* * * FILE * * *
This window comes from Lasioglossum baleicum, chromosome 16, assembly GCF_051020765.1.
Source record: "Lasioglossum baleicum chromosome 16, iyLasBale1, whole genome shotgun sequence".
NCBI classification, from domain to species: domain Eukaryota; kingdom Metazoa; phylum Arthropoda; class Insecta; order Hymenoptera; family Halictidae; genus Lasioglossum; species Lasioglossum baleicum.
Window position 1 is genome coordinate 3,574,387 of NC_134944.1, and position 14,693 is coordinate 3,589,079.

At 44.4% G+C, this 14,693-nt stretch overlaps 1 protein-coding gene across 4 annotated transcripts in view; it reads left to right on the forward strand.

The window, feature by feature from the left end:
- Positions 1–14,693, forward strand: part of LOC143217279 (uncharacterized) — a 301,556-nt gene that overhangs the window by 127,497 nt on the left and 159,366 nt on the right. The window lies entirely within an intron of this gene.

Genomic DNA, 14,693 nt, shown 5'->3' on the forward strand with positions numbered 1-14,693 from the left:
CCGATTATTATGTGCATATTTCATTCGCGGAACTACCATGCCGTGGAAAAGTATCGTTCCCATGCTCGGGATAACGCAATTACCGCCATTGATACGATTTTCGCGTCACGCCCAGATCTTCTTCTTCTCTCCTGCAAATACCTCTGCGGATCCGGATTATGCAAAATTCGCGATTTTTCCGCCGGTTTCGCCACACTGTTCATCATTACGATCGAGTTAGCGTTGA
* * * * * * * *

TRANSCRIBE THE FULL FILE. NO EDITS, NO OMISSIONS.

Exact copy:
This window comes from Lasioglossum baleicum, chromosome 16, assembly GCF_051020765.1.
Source record: "Lasioglossum baleicum chromosome 16, iyLasBale1, whole genome shotgun sequence".
NCBI classification, from domain to species: domain Eukaryota; kingdom Metazoa; phylum Arthropoda; class Insecta; order Hymenoptera; family Halictidae; genus Lasioglossum; species Lasioglossum baleicum.
Window position 1 is genome coordinate 3,574,387 of NC_134944.1, and position 14,693 is coordinate 3,589,079.

At 44.4% G+C, this 14,693-nt stretch overlaps 1 protein-coding gene across 4 annotated transcripts in view; it reads left to right on the forward strand.

The window, feature by feature from the left end:
- Positions 1–14,693, forward strand: part of LOC143217279 (uncharacterized) — a 301,556-nt gene that overhangs the window by 127,497 nt on the left and 159,366 nt on the right. The window lies entirely within an intron of this gene.

Genomic DNA, 14,693 nt, shown 5'->3' on the forward strand with positions numbered 1-14,693 from the left:
CCGATTATTATGTGCATATTTCATTCGCGGAACTACCATGCCGTGGAAAAGTATCGTTCCCATGCTCGGGATAACGCAATTACCGCCATTGATACGATTTTCGCGTCACGCCCAGATCTTCTTCTTCTCTCCTGCAAATACCTCTGCGGATCCGGATTATGCAAAATTCGCGATTTTTCCGCCGGTTTCGCCACACTGTTCATCATTACGATCGAGTTAGCGTTGA